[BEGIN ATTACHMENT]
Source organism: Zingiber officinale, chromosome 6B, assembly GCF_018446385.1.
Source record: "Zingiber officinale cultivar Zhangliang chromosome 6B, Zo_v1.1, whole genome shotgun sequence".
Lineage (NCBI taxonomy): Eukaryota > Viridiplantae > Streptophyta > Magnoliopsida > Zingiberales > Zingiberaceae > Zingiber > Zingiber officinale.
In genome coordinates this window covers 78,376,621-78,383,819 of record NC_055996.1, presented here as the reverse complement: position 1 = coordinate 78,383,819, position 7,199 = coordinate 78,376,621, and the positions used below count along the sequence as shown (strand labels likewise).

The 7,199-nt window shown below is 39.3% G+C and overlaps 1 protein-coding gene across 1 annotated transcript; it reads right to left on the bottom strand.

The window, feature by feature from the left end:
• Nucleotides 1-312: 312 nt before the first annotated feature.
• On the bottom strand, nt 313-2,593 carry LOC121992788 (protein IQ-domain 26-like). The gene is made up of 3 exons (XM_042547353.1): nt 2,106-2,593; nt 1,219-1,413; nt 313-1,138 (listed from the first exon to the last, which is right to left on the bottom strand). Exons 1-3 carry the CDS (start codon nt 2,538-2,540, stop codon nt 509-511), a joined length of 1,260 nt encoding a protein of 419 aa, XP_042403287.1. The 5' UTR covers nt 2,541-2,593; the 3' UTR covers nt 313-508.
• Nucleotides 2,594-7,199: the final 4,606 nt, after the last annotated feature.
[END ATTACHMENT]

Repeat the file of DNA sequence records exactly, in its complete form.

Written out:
Source organism: Zingiber officinale, chromosome 6B, assembly GCF_018446385.1.
Source record: "Zingiber officinale cultivar Zhangliang chromosome 6B, Zo_v1.1, whole genome shotgun sequence".
Lineage (NCBI taxonomy): Eukaryota > Viridiplantae > Streptophyta > Magnoliopsida > Zingiberales > Zingiberaceae > Zingiber > Zingiber officinale.
In genome coordinates this window covers 78,376,621-78,383,819 of record NC_055996.1, presented here as the reverse complement: position 1 = coordinate 78,383,819, position 7,199 = coordinate 78,376,621, and the positions used below count along the sequence as shown (strand labels likewise).

The 7,199-nt window shown below is 39.3% G+C and overlaps 1 protein-coding gene across 1 annotated transcript; it reads right to left on the bottom strand.

The window, feature by feature from the left end:
• Nucleotides 1-312: 312 nt before the first annotated feature.
• On the bottom strand, nt 313-2,593 carry LOC121992788 (protein IQ-domain 26-like). The gene is made up of 3 exons (XM_042547353.1): nt 2,106-2,593; nt 1,219-1,413; nt 313-1,138 (listed from the first exon to the last, which is right to left on the bottom strand). Exons 1-3 carry the CDS (start codon nt 2,538-2,540, stop codon nt 509-511), a joined length of 1,260 nt encoding a protein of 419 aa, XP_042403287.1. The 5' UTR covers nt 2,541-2,593; the 3' UTR covers nt 313-508.
• Nucleotides 2,594-7,199: the final 4,606 nt, after the last annotated feature.